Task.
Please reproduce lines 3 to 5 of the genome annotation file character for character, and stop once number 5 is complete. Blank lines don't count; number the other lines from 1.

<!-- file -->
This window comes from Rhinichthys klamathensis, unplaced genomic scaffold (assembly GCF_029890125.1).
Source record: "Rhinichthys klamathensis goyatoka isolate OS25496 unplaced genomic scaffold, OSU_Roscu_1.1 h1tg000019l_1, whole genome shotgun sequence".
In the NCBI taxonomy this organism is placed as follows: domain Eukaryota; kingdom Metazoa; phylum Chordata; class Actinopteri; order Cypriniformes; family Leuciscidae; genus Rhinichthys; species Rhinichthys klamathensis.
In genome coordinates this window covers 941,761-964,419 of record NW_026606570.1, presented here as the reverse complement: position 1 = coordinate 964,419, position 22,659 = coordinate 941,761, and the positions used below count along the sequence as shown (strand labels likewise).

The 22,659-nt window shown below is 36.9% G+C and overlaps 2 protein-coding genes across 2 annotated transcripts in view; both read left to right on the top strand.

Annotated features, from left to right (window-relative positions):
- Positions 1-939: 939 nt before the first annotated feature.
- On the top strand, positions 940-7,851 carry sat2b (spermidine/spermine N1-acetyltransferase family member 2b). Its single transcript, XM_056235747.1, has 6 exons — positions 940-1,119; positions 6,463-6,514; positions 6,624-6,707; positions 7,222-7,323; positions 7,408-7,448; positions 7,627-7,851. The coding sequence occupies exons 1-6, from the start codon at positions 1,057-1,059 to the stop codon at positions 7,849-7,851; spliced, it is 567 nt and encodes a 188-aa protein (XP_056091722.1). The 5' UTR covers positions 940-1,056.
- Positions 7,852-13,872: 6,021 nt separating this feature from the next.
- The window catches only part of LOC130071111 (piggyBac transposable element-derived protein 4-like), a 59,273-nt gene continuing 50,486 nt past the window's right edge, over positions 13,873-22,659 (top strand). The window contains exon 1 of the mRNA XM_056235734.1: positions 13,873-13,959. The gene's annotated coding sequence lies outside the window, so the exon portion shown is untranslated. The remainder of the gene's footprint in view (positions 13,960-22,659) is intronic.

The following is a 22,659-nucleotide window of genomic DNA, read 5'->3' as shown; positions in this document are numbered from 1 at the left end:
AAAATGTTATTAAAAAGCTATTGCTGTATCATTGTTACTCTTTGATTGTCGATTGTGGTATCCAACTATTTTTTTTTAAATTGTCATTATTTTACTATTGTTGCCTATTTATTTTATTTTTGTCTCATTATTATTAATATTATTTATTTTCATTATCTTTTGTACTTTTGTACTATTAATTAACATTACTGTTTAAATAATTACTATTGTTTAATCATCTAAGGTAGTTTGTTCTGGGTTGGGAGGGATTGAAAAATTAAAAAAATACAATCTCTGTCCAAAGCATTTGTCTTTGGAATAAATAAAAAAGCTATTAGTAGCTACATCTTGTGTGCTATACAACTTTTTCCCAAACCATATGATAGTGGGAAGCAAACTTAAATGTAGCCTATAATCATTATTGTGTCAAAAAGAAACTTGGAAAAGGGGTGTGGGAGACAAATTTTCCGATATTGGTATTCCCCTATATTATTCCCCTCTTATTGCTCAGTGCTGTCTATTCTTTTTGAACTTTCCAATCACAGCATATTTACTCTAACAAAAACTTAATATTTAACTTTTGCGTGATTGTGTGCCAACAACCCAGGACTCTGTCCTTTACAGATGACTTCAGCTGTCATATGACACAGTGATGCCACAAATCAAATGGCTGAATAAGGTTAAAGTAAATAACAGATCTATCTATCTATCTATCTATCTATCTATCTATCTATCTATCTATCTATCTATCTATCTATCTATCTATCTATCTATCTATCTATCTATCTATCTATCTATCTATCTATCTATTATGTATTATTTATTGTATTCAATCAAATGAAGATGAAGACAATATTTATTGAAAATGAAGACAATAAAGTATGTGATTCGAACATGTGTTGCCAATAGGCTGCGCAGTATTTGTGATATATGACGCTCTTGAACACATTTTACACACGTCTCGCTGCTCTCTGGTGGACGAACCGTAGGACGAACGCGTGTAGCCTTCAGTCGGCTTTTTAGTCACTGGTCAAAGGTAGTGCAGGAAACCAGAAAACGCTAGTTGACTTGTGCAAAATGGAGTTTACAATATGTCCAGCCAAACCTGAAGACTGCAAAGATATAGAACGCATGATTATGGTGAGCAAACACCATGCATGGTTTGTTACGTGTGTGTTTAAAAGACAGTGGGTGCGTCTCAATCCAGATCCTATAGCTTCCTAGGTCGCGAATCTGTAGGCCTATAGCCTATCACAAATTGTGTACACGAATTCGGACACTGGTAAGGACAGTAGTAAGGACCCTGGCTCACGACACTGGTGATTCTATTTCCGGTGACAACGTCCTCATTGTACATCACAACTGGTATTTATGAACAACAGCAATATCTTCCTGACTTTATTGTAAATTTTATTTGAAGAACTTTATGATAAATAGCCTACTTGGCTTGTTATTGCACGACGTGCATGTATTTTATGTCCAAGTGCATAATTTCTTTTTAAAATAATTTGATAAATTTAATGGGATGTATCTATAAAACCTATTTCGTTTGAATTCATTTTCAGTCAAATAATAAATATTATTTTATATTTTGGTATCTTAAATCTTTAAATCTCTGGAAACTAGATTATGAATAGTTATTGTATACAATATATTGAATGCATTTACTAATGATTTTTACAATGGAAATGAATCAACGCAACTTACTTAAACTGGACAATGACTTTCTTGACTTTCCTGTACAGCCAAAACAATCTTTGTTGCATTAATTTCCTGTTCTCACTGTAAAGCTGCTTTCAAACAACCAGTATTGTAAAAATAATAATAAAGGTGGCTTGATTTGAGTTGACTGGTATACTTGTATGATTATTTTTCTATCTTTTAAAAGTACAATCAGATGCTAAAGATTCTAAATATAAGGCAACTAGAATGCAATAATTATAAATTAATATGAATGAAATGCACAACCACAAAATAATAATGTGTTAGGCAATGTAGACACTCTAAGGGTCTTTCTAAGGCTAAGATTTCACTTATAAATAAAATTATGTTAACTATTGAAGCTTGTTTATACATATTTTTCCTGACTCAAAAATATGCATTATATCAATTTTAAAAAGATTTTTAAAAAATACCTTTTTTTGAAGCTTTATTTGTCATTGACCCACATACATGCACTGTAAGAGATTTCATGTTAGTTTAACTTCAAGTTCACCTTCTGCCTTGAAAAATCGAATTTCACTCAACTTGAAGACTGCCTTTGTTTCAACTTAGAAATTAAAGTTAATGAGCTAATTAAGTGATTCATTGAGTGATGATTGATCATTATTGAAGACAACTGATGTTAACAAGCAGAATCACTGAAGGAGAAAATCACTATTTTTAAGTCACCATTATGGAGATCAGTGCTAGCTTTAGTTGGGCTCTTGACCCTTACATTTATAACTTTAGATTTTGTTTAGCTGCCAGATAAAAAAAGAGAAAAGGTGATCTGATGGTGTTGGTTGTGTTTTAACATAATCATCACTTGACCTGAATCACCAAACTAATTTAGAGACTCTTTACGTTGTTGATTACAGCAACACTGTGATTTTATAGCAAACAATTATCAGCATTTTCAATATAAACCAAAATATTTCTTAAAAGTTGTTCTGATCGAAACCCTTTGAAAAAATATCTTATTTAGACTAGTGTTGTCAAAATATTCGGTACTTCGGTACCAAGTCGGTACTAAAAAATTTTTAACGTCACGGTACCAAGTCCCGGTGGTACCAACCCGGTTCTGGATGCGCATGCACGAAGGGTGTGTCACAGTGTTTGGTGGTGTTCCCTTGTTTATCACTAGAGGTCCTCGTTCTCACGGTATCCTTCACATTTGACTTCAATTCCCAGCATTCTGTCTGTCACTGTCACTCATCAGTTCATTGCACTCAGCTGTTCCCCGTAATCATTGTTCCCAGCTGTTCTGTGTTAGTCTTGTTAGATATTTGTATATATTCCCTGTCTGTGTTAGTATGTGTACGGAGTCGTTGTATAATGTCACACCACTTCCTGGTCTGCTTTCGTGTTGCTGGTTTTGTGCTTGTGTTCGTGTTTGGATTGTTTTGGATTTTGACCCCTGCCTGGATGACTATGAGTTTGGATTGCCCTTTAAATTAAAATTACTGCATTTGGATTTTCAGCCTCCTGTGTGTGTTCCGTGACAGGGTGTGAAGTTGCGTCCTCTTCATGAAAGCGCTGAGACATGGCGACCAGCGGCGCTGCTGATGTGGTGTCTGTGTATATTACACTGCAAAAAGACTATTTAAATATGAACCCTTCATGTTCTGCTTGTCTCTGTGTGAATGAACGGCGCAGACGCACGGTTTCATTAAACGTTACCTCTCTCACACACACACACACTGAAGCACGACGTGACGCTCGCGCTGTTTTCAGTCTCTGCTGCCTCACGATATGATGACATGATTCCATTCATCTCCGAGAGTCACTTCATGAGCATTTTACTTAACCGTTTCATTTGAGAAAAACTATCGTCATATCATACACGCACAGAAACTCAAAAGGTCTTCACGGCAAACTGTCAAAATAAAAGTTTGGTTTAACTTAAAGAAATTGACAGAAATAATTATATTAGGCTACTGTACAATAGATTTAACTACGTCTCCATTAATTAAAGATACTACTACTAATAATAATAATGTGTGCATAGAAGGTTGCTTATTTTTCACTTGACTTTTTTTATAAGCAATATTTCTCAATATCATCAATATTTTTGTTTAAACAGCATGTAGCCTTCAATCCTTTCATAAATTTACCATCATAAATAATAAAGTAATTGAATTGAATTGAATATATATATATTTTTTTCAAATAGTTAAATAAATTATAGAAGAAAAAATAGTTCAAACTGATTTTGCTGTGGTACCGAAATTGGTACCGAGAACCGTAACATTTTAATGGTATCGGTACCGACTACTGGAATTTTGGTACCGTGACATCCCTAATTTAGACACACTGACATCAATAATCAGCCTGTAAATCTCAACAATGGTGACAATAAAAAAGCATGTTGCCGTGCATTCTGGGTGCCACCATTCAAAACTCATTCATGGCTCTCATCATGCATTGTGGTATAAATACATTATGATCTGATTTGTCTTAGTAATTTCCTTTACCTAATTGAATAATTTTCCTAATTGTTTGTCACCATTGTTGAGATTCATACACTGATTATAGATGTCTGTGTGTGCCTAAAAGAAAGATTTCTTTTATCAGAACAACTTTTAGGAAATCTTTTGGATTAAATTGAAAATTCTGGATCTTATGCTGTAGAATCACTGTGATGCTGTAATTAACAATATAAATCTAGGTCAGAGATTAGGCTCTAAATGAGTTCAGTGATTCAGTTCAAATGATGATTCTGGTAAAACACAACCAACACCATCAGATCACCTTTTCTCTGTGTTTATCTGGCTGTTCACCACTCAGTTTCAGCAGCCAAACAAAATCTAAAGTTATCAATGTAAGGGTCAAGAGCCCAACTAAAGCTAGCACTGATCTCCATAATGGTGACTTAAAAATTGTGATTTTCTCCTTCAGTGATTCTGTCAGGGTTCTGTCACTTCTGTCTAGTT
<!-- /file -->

In the NCBI taxonomy this organism is placed as follows: domain Eukaryota; kingdom Metazoa; phylum Chordata; class Actinopteri; order Cypriniformes; family Leuciscidae; genus Rhinichthys; species Rhinichthys klamathensis.
In genome coordinates this window covers 941,761-964,419 of record NW_026606570.1, presented here as the reverse complement: position 1 = coordinate 964,419, position 22,659 = coordinate 941,761, and the positions used below count along the sequence as shown (strand labels likewise).

The 22,659-nt window shown below is 36.9% G+C and overlaps 2 protein-coding genes across 2 annotated transcripts in view; both read left to right on the top strand.